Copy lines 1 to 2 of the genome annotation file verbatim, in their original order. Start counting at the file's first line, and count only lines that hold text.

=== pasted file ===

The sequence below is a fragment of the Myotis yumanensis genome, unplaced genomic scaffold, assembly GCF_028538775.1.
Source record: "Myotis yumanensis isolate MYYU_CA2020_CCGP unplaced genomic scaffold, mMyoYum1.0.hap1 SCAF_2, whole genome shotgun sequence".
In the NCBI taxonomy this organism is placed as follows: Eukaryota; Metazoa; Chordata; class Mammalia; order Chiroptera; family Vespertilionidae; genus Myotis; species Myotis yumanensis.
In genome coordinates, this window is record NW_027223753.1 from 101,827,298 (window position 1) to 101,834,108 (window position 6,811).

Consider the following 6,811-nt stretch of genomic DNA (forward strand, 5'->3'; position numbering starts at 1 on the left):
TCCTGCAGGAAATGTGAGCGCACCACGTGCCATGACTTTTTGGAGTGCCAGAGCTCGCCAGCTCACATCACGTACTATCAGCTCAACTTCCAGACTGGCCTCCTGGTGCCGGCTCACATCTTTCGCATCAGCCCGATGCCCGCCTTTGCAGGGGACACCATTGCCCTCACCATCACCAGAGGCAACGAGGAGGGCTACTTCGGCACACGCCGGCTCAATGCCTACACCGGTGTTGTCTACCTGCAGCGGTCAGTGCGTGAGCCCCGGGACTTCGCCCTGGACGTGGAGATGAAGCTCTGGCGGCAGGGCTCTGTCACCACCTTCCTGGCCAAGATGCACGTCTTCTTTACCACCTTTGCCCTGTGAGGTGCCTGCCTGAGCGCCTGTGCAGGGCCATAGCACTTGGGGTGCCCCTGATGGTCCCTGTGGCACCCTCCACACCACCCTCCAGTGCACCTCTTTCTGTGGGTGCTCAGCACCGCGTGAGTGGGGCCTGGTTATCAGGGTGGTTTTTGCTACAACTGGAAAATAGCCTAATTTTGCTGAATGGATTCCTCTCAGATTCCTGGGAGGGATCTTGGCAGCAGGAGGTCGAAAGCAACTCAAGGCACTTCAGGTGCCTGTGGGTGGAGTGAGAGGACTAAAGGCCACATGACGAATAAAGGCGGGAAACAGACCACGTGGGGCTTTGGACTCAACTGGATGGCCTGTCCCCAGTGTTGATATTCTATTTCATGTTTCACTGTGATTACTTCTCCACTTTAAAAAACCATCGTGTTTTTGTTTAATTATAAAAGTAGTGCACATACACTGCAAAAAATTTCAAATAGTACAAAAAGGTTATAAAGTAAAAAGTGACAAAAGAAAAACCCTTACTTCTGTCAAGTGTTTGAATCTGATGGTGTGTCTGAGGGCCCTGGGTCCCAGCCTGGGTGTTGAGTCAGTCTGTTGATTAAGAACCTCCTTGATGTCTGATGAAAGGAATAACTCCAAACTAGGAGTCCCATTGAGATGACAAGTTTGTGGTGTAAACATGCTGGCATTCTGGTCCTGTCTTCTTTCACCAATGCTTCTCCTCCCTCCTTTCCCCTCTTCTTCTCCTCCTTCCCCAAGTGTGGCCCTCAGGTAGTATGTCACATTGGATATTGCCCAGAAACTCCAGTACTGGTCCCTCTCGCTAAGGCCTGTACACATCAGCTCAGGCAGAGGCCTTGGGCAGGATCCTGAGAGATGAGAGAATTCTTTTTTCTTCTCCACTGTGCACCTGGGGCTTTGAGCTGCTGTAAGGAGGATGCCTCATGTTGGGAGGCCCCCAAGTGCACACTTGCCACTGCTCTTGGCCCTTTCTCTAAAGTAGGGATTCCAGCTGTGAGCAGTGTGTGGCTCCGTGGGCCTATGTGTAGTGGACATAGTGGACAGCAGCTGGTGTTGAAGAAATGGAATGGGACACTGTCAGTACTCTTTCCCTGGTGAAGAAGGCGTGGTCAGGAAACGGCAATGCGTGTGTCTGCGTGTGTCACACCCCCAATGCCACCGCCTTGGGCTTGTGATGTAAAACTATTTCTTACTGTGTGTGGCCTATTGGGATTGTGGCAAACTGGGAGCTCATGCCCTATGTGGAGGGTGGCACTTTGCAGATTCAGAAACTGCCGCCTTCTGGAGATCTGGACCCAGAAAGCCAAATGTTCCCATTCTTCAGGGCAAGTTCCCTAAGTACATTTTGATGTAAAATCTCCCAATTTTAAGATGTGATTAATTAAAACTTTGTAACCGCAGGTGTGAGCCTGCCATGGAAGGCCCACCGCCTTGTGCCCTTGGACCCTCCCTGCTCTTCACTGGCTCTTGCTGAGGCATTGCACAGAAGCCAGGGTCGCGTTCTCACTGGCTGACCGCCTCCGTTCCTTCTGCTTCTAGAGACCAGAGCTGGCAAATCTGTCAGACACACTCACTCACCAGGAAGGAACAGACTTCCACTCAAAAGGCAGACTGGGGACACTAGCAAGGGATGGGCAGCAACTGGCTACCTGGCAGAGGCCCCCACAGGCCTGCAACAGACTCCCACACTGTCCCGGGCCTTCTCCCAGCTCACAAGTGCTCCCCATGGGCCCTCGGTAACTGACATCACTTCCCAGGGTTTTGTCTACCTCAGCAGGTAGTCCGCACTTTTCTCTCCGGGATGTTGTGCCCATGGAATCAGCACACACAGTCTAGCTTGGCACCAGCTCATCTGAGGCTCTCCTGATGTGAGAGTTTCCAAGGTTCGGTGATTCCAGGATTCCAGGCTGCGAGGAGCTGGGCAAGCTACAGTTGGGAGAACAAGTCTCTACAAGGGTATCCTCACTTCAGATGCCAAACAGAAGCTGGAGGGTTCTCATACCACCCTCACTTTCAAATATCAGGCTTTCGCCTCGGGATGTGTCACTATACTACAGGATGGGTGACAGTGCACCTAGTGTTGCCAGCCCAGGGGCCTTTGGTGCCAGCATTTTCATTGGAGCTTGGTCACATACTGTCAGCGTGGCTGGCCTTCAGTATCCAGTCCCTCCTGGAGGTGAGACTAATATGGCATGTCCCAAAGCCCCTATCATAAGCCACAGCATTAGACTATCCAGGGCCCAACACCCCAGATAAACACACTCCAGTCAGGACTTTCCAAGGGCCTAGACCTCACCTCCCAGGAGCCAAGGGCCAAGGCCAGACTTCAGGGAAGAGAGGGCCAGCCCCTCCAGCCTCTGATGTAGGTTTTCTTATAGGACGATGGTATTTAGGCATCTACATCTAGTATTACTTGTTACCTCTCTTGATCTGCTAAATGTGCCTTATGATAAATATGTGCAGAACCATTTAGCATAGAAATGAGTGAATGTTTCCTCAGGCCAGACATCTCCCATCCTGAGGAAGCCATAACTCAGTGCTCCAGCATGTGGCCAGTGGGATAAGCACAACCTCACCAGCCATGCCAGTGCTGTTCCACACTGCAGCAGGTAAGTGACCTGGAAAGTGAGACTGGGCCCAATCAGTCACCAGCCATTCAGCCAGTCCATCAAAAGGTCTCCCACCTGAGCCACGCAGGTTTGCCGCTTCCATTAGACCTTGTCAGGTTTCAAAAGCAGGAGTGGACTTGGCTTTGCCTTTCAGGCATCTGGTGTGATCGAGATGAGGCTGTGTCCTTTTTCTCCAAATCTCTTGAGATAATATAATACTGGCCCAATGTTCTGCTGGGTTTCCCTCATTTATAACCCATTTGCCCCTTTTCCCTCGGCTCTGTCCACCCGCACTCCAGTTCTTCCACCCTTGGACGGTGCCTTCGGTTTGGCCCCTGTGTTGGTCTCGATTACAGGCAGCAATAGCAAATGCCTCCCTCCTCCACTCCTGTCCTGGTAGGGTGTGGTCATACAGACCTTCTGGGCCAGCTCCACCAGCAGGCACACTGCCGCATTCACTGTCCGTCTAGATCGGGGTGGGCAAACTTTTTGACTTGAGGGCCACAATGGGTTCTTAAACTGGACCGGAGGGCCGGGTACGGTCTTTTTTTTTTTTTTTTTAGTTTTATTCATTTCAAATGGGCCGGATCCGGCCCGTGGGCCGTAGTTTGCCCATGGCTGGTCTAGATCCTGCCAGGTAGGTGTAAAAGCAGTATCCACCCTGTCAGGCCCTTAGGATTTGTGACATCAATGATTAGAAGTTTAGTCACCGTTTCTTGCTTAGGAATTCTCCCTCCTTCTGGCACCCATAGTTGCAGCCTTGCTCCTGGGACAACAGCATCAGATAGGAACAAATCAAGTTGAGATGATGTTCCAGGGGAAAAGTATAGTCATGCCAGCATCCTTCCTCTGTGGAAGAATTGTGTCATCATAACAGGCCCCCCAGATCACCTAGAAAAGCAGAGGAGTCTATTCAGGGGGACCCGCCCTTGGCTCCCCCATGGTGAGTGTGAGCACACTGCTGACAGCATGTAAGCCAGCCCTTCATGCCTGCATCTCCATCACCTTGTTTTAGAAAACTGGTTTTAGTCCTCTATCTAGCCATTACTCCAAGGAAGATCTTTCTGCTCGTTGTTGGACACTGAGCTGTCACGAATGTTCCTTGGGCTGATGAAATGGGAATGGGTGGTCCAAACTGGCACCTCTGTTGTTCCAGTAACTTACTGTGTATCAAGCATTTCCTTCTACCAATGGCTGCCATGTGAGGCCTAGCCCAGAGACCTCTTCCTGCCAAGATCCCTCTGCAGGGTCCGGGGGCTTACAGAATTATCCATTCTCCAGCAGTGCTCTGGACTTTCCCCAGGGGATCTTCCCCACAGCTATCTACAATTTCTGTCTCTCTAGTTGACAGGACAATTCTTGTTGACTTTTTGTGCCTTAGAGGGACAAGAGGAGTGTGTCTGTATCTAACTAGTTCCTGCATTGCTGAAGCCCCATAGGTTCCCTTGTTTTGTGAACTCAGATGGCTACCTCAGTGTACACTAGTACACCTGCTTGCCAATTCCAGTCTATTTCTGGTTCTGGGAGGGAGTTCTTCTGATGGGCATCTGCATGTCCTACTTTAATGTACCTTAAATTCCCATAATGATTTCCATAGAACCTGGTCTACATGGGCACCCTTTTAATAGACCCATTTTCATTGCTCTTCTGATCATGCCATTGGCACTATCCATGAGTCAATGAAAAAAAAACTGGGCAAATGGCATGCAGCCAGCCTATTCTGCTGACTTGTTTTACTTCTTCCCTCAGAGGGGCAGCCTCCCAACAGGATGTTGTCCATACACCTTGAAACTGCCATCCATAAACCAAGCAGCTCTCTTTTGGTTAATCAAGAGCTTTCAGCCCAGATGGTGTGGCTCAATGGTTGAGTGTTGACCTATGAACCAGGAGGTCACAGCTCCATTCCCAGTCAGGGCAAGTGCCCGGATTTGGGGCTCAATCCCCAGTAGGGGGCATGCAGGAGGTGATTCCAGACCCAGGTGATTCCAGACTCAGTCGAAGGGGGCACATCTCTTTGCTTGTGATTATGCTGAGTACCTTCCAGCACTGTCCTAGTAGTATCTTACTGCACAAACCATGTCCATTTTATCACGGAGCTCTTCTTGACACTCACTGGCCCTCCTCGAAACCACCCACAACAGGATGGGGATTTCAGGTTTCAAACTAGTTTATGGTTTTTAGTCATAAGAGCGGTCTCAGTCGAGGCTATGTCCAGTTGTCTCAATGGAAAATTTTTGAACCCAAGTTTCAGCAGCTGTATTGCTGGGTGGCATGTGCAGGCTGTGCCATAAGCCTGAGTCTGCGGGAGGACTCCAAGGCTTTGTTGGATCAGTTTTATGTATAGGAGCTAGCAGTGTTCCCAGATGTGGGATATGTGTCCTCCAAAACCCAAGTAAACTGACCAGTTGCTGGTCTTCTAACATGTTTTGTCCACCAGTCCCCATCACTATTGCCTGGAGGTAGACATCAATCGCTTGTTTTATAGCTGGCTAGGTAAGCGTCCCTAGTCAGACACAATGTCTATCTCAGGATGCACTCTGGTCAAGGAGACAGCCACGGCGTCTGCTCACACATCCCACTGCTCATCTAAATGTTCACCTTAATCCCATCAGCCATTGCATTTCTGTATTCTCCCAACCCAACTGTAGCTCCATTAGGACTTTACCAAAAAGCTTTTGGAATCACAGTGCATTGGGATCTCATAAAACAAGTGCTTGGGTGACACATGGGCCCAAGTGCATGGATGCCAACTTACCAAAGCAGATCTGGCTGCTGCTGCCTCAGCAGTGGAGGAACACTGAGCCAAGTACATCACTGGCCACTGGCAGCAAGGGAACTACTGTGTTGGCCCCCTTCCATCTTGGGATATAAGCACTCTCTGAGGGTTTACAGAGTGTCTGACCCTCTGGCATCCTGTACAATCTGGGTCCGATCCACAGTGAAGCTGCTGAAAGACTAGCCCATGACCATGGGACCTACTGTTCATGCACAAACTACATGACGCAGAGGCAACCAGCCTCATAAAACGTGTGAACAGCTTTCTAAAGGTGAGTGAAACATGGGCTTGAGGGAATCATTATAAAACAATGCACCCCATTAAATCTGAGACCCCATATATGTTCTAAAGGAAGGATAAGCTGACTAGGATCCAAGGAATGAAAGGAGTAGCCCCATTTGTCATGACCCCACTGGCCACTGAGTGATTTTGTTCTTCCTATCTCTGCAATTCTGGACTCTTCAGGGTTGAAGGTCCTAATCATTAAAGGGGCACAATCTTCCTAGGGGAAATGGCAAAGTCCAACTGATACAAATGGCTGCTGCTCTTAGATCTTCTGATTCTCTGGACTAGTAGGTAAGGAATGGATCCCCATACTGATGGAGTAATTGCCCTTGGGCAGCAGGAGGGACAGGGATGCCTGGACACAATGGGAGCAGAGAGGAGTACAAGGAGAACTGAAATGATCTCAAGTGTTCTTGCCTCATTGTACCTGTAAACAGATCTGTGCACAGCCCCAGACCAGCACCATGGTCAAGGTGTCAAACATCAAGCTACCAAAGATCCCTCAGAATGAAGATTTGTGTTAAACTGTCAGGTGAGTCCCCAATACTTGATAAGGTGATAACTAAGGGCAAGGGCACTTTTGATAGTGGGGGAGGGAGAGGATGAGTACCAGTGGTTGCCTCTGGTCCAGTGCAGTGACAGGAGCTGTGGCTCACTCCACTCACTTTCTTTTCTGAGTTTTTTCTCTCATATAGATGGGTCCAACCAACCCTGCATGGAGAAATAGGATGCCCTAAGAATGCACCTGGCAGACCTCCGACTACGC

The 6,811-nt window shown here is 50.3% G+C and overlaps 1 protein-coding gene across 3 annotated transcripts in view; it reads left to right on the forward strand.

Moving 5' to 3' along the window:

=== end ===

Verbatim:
The sequence below is a fragment of the Myotis yumanensis genome, unplaced genomic scaffold, assembly GCF_028538775.1.
Source record: "Myotis yumanensis isolate MYYU_CA2020_CCGP unplaced genomic scaffold, mMyoYum1.0.hap1 SCAF_2, whole genome shotgun sequence".